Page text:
3. I should release design suggestions more cohesively

There were three parts to my deliverables: my playthrough video with verbal design suggestions, a document of design guidance, and Figma prototypes.  I sent over the document to the team once I completed it along with the video, then iteratively sent over the prototypes as I completed them.  This was good in that the team could read through the design guidance well before I could provide them with high-fidelity prototypes, but I also didn’t anticipate that some of the guidance would be implemented before my prototypes were delivered.  The Bug & Seek team was fast!

While there’s nothing wrong with this, it meant that in some cases what I had envisioned for some of the guidance differed from what was implemented; it was just another interpretation of the guidance.  One example is the character creation screen, where the prototype and implementation address the guidance in different ways.  What I learned from this is that I should present the design guidance and prototypes together so that I can present my thoughts more cohesively and avoid being behind the development team’s momentum.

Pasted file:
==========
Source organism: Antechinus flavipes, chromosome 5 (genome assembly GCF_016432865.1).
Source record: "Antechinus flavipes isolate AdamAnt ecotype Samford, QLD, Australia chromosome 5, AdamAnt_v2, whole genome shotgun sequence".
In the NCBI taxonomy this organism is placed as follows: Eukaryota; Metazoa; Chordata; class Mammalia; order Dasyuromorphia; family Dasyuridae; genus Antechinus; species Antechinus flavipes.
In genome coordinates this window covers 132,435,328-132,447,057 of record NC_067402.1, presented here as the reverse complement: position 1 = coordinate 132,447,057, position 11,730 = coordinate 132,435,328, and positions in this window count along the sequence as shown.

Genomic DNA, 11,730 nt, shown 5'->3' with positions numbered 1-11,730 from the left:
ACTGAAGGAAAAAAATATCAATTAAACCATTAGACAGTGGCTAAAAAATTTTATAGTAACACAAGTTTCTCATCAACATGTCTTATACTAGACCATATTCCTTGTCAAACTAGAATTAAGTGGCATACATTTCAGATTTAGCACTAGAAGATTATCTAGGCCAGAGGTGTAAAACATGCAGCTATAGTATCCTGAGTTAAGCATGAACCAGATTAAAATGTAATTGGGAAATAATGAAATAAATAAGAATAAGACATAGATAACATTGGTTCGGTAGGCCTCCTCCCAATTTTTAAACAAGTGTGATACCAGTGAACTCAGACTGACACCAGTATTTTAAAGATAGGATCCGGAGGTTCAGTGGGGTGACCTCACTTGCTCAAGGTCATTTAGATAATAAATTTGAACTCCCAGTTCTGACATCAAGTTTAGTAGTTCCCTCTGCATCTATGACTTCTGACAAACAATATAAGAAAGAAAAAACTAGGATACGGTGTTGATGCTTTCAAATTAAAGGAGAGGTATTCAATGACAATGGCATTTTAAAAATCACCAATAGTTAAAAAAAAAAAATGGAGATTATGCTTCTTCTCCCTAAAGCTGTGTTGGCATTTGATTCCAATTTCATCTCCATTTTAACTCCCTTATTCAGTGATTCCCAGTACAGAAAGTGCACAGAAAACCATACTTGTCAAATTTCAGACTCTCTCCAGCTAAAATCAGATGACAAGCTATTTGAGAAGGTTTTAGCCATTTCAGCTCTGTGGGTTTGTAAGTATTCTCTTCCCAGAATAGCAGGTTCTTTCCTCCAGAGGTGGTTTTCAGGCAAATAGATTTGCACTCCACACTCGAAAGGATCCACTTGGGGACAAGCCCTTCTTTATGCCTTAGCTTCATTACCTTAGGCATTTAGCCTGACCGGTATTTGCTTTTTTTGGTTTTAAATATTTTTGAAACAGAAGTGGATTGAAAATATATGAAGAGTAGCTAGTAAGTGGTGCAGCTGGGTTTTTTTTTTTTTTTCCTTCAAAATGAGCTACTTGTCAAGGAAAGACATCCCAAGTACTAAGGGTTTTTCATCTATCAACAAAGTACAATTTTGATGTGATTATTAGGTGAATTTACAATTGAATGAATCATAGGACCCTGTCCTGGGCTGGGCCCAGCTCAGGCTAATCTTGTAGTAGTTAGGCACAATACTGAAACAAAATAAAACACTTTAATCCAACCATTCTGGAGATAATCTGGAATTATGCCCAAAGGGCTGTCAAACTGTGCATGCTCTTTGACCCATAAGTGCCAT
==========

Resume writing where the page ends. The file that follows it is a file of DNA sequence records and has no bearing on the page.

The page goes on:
If you are interested in playing Bug & Seek yourself, you can check out their Steam page or wait for its release on Nintendo Switch next year.  So Peculiar also has a point-and-click adventure game in the works called Closer Than You Know that I recommend you check out and wishlist on Steam!

2 thoughts on “Top 3 UX: Bug & Seek

  1. Michael S Miller Jr says:

    Michael Perrigo suggested that I might contact you for help with my current project, too! I’m impressed! I know you know your stuff but this was AMAZING!